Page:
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Kyrgyz body annuls parliamentary vote results after violent protests

Kyrgyzstan's electoral body has annulled the results of a disputed parliamentary vote after thousands of people protesting the results of Kyrgyzstan’s legislative elections seized the Central Asian country’s parliamentary and presidential compound in the capital, Bishkek.

The Central Electoral Commission said in a statement that it had “invalidated the election results” amid angry protests instigated by allegations of mass vote fraud.

Protesters broke through the main gate of the compound — which also houses the country’s security headquarters — with trucks on Tuesday morning, taking it over as security guards left their posts, Russian state news agency TASS reported.

Other reports said the key government building, which is known as the White House, was set afire by the protesters.

The rioters also released from custody former president Almazbek Atambayev, who had been sentenced to a long prison term in August on corruption allegations after falling out with Kyrgyzstan’s current President Sooronbai Jeenbekov.

Atambayev was being held in a detention center of the State Committee for National Security when he was released by the protesters.

Meanwhile, President Jeenbekov’s whereabouts are unknown, with Moscow-based Sputnik News citing his spokesman as claiming that he remained in Bishkek. Sputnik also reported that the president planned to meet with the leaders of political parties contesting the election results on Tuesday, and that he did not rule out annulling the election results.

Jeenbekov has said that some political forces tried to seize power illegally overnight and called on the leaders of political parties to “calm down their supporters”.

All presidential staff and lawmakers had left the compound prior to midnight local time, according to witnesses, who said a convoy of cars left the parliament building a few minutes before protests on Monday night turned violent.

More than 600 people were reportedly injured during Monday’s protests.

The Kyrgyz Health Ministry also confirmed the death of one person in Bishkek riots.

The protests came in response to what many in the country regarded as rigged parliamentary polls, in which two establishment parties swept all the votes. Most of the participants in the protests were reportedly members of the more than 10 political parties that did not win any seats in the legislature, demanding the annulment of the poll results and the holding of repeat elections.

The opposition parties have also accused government officials of using administrative resources and engaging in vote buying.

Opposition claims seizure of power, president remains defiant

Opposition groups in Kyrgyzstan declared later on Tuesday that they had seized power in the country after overtaking control of key government buildings in the capital and that they were already discussing the line-up of a provisional government.

President Jeenbekov was cited in local reports as saying that the country was facing an attempted coup d’etat, but ordered security forces not to open fire on protesters.

“In order to avoid bloodshed, I have ordered the security forces not to open fire. Until now, we have taken all measures to prevent the situation from escalating. Peace in the country and stability in society are above the parliamentary mandate”, the head of state said.

It was not clear what role, if any, the released former president Atambayev would receive as Jeenbekov showed no immediate signs of relinquishing power, although the central election commission annulled the results of the October 4 election following the massive protests.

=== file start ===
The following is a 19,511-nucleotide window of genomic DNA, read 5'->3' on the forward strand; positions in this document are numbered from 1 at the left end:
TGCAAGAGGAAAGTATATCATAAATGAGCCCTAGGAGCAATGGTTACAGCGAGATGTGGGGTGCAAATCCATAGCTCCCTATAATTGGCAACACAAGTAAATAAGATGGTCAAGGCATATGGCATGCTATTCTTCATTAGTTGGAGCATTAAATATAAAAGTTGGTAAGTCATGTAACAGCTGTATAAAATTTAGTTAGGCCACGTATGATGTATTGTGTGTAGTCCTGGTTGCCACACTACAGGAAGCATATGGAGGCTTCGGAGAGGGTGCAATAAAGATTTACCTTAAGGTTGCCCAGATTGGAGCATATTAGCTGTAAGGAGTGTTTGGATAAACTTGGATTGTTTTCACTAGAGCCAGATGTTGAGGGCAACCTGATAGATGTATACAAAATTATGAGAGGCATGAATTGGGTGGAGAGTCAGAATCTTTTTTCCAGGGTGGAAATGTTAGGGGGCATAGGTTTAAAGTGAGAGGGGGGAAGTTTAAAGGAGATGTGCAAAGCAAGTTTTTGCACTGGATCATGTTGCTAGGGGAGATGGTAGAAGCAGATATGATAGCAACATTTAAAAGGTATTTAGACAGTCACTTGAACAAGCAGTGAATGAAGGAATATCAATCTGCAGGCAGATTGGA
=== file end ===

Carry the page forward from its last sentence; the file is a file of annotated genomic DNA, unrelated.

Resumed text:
The decision to cancel the poll results was made in order to “prevent tension” in the country, according to a report by Interfax news agency citing the head of the Election Commission Nurzhan Shaildabekova.

Moreover, several opposition politicians called on the outgoing lawmakers to appoint a provisional cabinet in order to legitimize a transfer of power.

Interior Minister Kashkar Junushaliyev did not show up for work on Tuesday, according to a ministry spokesman, who added that Kursan Asanov, an opposition politician and a former senior security official, had taken over as acting interior minister.

Protesters also released several former senior officials jailed under Jeenbekov, including ex-prime minister Sapar Isakov and Atambayev’s former chief of staff Farid Niyazov.

Local media reports also announced the resignation of a number of provincial governors following similar protest rallies on Tuesday in several provincial centers.

Jeenbekov’s supporters, meanwhile, were reported to have gathered in the southern city of Osh, where his brother, Asylbek Jeenbekov, called for unity and order.

The Russian Embassy to Kyrgyzstan also released a statement saying that it supported resolving the political upheaval through legal means while ensuring people’s safety and domestic stability.

Kyrgyzstan hosts a Russian air base and a massive Canadian-controlled gold mine. The country’s second-largest gold deposit of Jeruy was shut down by unidentified people on Tuesday, according to its Russian-owned operator.

An estimated 6,000 people took part in the protest rally in the capital’s central square on Monday, which was dispersed by police forces before erupting again later in the evening and eventually leading to the storming of the White House.

Protests were also held in the three regional centers of Talas, Naryn, and Karakol on Monday.

Meanwhile, opposition groups have reportedly appointed their own acting head of national security and acting prosecutor general, although it was unclear how much actual power they wielded.

The Central Asian country of 6.5 million has a history of political instability. In the past 15 years, two of its presidents have been toppled in revolts.

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